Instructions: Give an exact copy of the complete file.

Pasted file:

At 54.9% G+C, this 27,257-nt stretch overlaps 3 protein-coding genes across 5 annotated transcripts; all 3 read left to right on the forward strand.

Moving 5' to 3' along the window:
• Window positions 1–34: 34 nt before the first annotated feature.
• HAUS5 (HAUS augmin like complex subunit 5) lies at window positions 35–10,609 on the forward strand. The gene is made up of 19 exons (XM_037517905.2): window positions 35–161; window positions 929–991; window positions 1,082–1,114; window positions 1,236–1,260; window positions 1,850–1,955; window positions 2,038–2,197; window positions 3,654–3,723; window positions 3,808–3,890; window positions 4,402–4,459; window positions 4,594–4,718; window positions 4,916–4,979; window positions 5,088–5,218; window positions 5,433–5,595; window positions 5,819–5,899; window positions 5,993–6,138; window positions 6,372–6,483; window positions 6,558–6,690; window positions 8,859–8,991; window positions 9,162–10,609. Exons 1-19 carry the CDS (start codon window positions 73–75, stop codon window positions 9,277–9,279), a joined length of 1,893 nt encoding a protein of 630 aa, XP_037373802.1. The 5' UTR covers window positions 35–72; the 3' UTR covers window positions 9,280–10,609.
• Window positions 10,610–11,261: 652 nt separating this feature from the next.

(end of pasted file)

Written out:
At 54.9% G+C, this 27,257-nt stretch overlaps 3 protein-coding genes across 5 annotated transcripts; all 3 read left to right on the forward strand.

Moving 5' to 3' along the window:
• Window positions 1–34: 34 nt before the first annotated feature.
• HAUS5 (HAUS augmin like complex subunit 5) lies at window positions 35–10,609 on the forward strand. The gene is made up of 19 exons (XM_037517905.2): window positions 35–161; window positions 929–991; window positions 1,082–1,114; window positions 1,236–1,260; window positions 1,850–1,955; window positions 2,038–2,197; window positions 3,654–3,723; window positions 3,808–3,890; window positions 4,402–4,459; window positions 4,594–4,718; window positions 4,916–4,979; window positions 5,088–5,218; window positions 5,433–5,595; window positions 5,819–5,899; window positions 5,993–6,138; window positions 6,372–6,483; window positions 6,558–6,690; window positions 8,859–8,991; window positions 9,162–10,609. Exons 1-19 carry the CDS (start codon window positions 73–75, stop codon window positions 9,277–9,279), a joined length of 1,893 nt encoding a protein of 630 aa, XP_037373802.1. The 5' UTR covers window positions 35–72; the 3' UTR covers window positions 9,280–10,609.
• Window positions 10,610–11,261: 652 nt separating this feature from the next.